I’ve got to admit—I didn’t keep up with all of this, particularly the ending. The chronological juggling can be a tad confusing, but that doesn’t bother me (Foer is conscious of it, for one thing). However, as the main plots threads bind together, I found it getting knotty. I mean, I got the gist of it at the time, and there are linking scenes of undeniable power, but thinking about it now I couldn’t tell you exactly who was engaged to who, betrayed who, etc. This is 90% my own fault, sure, but during the extended post-climax chapters I did feel that Foer was abandoning the beautiful clarity of something like the Life of Pi in favour of narrative machinations.

At first it seems astonishing that this is a debut novel, but inevitably there are a couple of tiny things which hint toward it—the pacing is a little uneven, especially toward the end where the author’s confidence fluctuates slightly while delivering the climax and epilogue. Foer can write his arse off, this is undeniable, but perhaps more experience will confer a greater ability to look at his own writing through the readers’ eyes. It’s a bit unfair, but Foer’s style is so consistently prodigious that it’s partly to blame, by making it difficult for us to know exactly when to pay attention, for instance, or scaling small peaks to lead us up to that perfect vista.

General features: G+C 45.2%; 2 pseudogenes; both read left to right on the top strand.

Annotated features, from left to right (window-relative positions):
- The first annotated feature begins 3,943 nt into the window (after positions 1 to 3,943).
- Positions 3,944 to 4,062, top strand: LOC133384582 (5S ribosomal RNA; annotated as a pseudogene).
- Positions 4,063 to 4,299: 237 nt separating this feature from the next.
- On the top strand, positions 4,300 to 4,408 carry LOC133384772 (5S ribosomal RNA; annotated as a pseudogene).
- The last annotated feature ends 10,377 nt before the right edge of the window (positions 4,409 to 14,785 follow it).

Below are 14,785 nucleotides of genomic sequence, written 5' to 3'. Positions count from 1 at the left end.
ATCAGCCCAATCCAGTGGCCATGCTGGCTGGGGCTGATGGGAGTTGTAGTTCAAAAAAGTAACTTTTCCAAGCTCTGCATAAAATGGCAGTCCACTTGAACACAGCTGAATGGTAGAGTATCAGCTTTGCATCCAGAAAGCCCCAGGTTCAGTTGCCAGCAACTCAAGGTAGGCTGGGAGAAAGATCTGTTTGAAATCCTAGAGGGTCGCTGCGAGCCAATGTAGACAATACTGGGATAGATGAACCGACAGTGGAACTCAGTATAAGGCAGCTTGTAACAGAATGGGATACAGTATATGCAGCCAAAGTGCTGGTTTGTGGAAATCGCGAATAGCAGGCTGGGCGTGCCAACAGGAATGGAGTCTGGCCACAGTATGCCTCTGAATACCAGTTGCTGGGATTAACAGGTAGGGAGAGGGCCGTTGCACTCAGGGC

I can completely understand the laudatory response this book received. It’s literate, earthy, poignant, funny and has a highly creditable stab at presenting the strata of human history in a brand new way. It doesn’t get a perfect score from me, but that’s a personal thing, I assure you.

What I learnt

What “Shtetl” means. That people in black and white photos really aren’t that different to me. Not really.

In short

Title: Everything Is Illuminated
Author: Jonathan Safran Foer
Publisher: Penguin Books
ISBN: 0141008253
Year published: 2003
Pages: 288
Genre(s): Fiction, Contemporary literature

This review was written by Tom Vaughan. Tom has his own website, which contains many other reviews and strips and art and other fun stuff here.